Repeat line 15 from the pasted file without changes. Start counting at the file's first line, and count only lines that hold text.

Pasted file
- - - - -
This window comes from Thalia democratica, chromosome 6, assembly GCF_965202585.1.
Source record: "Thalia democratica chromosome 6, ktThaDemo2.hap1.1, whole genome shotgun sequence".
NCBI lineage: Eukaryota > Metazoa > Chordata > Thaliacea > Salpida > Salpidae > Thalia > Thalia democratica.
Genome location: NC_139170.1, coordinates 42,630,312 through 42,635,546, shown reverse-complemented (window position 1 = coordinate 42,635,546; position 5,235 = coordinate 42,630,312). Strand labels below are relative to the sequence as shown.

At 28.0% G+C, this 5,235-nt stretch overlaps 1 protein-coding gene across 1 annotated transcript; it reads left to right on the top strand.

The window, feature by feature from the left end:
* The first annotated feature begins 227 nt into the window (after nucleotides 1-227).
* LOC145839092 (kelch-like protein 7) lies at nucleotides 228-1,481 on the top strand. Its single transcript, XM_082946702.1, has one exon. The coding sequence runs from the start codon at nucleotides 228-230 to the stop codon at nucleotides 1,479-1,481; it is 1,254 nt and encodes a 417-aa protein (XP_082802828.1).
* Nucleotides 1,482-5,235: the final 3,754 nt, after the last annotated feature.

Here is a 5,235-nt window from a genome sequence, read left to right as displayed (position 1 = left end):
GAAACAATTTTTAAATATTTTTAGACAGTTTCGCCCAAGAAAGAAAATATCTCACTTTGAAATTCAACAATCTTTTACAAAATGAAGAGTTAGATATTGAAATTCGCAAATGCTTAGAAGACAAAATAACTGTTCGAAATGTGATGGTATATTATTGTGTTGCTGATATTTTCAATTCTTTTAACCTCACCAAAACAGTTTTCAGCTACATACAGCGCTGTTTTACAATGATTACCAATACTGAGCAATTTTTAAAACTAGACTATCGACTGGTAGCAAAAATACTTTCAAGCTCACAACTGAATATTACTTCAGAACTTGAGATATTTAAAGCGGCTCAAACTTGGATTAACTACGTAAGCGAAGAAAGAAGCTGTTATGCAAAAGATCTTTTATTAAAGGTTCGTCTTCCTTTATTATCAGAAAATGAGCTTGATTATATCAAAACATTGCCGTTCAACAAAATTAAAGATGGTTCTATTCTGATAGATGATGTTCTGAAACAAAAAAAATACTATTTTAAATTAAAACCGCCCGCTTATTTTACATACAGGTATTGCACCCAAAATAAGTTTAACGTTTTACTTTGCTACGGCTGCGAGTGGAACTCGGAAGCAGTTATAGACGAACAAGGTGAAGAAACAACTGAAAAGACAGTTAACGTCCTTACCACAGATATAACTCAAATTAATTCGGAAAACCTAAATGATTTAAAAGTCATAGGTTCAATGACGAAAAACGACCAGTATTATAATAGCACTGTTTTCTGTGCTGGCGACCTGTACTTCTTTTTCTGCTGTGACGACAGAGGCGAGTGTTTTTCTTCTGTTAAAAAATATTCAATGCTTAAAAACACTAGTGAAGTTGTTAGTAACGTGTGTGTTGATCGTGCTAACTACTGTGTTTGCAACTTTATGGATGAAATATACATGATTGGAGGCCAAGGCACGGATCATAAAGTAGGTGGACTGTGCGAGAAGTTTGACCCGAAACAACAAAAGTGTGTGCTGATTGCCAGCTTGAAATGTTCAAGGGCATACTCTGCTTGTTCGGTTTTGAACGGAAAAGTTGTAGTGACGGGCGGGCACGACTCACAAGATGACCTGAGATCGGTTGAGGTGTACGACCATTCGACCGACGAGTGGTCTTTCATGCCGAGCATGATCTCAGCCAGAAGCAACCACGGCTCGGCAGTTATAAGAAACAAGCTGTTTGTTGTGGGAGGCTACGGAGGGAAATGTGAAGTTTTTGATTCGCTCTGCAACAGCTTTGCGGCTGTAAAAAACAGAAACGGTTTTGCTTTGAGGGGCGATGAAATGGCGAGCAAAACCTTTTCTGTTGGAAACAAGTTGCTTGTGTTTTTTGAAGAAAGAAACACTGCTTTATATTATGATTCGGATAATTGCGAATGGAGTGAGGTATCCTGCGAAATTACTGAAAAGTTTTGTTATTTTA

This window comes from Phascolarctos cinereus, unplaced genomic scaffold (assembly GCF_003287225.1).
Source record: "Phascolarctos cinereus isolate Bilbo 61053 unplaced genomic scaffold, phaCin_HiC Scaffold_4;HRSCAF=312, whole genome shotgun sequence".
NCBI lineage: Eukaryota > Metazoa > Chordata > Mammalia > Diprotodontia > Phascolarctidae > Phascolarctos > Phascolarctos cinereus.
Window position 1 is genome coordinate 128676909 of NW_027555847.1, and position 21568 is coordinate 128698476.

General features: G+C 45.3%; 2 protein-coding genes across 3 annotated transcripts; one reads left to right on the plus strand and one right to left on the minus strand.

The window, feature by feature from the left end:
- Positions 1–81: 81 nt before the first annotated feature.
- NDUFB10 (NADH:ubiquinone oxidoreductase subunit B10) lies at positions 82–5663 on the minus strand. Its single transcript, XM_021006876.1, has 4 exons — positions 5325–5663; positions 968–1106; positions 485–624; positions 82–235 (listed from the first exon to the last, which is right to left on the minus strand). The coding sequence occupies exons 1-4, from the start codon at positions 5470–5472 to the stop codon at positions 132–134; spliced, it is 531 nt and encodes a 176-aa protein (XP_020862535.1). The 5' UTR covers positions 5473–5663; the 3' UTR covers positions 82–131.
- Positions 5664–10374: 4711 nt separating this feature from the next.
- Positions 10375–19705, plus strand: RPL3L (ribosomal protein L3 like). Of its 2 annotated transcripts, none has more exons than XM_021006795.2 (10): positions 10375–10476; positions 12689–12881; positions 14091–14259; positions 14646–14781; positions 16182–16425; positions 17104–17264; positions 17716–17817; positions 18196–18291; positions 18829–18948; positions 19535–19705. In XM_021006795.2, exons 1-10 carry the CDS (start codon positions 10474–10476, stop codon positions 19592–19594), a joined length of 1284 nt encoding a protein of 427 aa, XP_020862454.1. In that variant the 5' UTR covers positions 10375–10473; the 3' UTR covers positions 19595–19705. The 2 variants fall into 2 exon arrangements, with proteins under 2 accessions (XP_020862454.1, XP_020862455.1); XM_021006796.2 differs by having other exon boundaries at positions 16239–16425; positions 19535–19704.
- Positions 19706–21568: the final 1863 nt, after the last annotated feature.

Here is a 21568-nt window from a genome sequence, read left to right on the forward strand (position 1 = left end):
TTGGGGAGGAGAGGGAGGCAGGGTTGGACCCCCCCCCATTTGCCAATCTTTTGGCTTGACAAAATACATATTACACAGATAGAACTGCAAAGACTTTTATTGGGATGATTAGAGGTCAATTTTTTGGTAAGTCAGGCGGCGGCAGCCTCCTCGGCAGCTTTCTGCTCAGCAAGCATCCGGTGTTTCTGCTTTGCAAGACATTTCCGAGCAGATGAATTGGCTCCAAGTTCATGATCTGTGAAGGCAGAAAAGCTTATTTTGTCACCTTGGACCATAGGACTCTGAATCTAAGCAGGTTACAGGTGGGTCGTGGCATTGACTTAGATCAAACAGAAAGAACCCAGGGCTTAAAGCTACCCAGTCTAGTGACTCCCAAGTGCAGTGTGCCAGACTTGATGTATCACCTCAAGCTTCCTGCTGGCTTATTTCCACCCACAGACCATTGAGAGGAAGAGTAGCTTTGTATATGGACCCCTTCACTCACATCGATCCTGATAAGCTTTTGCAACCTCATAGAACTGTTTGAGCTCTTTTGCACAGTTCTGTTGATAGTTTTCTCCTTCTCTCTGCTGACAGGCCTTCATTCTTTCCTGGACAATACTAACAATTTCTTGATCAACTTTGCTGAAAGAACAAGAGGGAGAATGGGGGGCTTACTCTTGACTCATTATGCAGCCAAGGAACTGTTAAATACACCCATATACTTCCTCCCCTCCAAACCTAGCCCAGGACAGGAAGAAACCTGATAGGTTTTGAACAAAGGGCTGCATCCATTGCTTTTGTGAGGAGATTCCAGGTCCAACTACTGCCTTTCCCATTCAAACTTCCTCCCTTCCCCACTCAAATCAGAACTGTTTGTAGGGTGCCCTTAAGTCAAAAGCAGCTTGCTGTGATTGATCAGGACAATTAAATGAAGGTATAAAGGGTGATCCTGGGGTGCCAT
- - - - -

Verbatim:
Window position 1 is genome coordinate 128676909 of NW_027555847.1, and position 21568 is coordinate 128698476.